Voices and persona icons can be edited. You can choose from male or female and then from child, teen or adult voices. In addition, pitch and rate of the voice can also be customized over 5 levels from very low and slow up to very high pitch and fast. There are currently only two persona icons offered: either a boy or girl in a wheelchair, but other options will be made available in future updates.
One of aspects of verbal communication that is often lost when using a speech generating device is prosody or the intonation of speech. This app compensates for this by offering options to change the output such as “whisper”, “excited”, “bored”, or “weird”. So now the user can actually use a bored voice when asking “Are we done yet?” In addition, there is the option to stop the message output by gently hitting the device with an open palm or fist. This gives the user the ability to silence the device if the wrong message was selected in error.
Another unique feature is the ability to have two conversations at once. With the “side talk on”, the user can toggle back and forth between a conversation and a written report they may be working on. This flexibility will allow opportunities for the user to ask questions about an assignment while they are simultaneously working on it. It also lets them converse with two communication partners at once which is more like real life.
Another unique feature is the ability to minimize the grid to allow for writing notes, emails, or longer school papers or reports. These written compositions can then be saved to a button in order to print off later. This component would be a wonderful resource when completing homework or writing reports.
One of the most challenging obstacles of introducing a new AAC device to a child is becoming oriented with the location of all the buttons and teaching them how to use the device to communicate effectively. The innovative Tele-prompt feature makes this task a little less daunting. By downloading the free Orbit app, the teacher or parent can remotely access the user’s screen from their own iPhone or tablet. The teacher can offer suggestions in real-time by drawing on their device which is paired with the student’s. The prompts magically appear on the user’s screen much in the same way a coach would highlight plays for his team. This allows for unobtrusive hands-free prompting by allowing highlighting of buttons to make suggestions for word choice selection. What a great way to promote independence.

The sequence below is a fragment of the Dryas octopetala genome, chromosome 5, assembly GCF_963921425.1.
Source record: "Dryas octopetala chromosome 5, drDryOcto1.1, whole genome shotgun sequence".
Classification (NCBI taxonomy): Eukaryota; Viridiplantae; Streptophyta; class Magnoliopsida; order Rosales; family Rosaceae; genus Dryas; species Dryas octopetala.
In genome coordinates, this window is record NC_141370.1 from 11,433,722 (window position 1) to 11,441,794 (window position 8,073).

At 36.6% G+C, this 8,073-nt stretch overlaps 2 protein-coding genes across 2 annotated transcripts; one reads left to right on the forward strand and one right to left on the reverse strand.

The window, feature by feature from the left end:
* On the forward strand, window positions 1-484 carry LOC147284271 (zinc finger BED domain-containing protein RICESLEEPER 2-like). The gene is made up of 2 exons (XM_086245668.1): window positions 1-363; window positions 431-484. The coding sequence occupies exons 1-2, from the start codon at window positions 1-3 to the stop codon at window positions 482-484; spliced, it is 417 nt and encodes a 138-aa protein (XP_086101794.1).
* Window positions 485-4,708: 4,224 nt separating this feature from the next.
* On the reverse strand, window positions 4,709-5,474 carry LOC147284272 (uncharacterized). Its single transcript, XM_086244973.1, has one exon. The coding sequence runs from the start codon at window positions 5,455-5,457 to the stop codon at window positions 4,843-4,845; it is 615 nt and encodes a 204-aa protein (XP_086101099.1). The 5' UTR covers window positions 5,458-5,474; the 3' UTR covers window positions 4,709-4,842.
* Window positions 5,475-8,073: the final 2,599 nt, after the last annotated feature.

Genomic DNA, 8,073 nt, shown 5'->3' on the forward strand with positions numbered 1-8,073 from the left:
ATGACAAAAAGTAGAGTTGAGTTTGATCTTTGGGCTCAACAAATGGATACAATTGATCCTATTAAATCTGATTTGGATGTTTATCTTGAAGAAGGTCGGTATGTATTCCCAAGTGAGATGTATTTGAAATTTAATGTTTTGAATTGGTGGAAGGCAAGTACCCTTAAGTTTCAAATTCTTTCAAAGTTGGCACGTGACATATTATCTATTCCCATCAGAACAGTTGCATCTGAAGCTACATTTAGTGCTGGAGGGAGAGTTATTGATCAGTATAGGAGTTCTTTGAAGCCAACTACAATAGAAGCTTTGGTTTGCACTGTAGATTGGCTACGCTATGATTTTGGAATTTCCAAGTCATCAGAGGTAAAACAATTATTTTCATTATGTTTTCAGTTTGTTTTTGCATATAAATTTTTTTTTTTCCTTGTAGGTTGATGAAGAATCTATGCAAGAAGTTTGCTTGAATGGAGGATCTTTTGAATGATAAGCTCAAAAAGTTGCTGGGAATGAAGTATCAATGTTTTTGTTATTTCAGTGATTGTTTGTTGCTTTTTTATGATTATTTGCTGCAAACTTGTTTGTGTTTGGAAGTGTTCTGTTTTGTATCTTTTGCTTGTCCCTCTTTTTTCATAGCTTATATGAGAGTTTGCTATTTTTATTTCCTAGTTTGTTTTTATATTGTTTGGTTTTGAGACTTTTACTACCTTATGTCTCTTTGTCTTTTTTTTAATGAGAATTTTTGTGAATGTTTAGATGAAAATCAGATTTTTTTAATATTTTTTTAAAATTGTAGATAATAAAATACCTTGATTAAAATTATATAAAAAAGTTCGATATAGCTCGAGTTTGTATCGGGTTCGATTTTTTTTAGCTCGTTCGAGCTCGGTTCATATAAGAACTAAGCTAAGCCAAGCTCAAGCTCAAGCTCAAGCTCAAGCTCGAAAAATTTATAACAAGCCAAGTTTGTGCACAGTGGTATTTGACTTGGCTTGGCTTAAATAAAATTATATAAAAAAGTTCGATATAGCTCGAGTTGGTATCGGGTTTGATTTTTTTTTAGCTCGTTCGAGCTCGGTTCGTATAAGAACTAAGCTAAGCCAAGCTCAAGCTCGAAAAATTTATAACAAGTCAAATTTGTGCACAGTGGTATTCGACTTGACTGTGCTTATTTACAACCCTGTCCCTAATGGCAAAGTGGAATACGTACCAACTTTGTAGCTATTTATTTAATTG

The Tele-text is another resourceful feature which allows messages to be sent directly to another phone or device. This is helpful when the environment is too noisy to hear the verbal output or to allow for more privacy for personal messages. Now communication can still occur without the background noise interfering.
The features of this app are very well thought out. The app provides meaningful organization for different language levels as well as multiple communication approaches for increased efficiency across different speaking situations and settings. The format is user-friendly and intuitive and the content is extremely easy to edit and customize. Combined with several unique and groundbreaking features, this AAC app is truly a remarkable way to give a voice to non-verbal users. I would highly recommend it particularly for use in a school setting.